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negligence on the part of the directors in the exercise of their duties, and the consequent personal liability which will ensue, is the primary ground upon which a D&O policy may be called upon to provide an indemnity to the directors.17 5.7 Compared with the fiduciary duties owed by directors, the duties of skill, care and diligence which directors owe to a company were, until recently, remarkably relaxed. While fiduciary duties are generally concerned with negative obligations, restricting particular forms of conduct on the part of the directors, the common law duties emphasise the diligence and prudence they must put into their roles. The duty of a company director to exercise care and skill is governed not only by the Companies Act 2006,18 but also by the general law of negligence and remains important because, as already stated, a negligent director is not, without more, guilty of breaching his fiduciary duties. The remedy for a director’s negligence lies in damages and does not allow a claimant to avail himself of the various remedies for breach of fiduciary duty. 5.8 Much more is now expected of directors than was previously required under the subjective test of Re City Equitable.19 The principles set out by Romer, J in that case may be broken down as follows:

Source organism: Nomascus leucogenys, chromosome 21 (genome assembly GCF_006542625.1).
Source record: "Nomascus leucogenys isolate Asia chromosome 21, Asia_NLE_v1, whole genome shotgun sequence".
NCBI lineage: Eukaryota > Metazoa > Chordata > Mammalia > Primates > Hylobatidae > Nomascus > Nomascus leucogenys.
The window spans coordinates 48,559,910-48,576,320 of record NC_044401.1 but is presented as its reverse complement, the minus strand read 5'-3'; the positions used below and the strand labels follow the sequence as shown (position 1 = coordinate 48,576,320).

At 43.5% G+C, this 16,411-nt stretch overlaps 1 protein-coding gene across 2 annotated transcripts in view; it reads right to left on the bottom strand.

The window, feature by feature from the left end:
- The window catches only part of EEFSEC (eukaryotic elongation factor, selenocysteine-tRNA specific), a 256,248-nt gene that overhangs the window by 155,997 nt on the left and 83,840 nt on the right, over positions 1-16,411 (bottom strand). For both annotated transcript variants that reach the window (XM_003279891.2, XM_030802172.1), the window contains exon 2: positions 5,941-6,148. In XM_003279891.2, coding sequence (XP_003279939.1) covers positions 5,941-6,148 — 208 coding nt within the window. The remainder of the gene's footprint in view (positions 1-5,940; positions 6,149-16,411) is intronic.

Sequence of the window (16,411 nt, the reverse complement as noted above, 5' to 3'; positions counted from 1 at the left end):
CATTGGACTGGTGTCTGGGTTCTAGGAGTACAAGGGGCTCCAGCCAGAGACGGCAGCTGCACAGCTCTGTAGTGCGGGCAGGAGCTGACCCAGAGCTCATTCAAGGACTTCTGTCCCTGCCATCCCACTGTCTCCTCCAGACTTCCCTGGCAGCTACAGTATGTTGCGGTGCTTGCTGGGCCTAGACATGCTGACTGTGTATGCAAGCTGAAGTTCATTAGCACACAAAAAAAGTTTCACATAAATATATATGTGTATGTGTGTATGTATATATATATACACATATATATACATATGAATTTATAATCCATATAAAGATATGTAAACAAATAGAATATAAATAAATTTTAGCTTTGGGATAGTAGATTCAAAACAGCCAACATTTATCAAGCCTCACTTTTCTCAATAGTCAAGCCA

• (a) A director had to exercise that degree of skill as would amount to the reasonable care that an ordinary man might be expected to take, in the circumstances, on his own behalf, but did not need to show a greater degree of care and skill than would be reasonably expected of a person of the same knowledge and experience. The extent of the duty of care expected was, therefore, measured by reference to the particular director’s knowledge and experience and was not one that requires the taking of all possible care, rather, a degree of care the breach of which was characterised by terms such as “gross negligence”. A director was not required to bring any special knowledge or experience to the task, but, if he or she did, then a commensurate degree of skill would have to be shown.
  • (b) A director was not bound to give continuous attention to the affairs of his company. He was not bound to attend all board meetings, although he ought to when reasonably able to do so.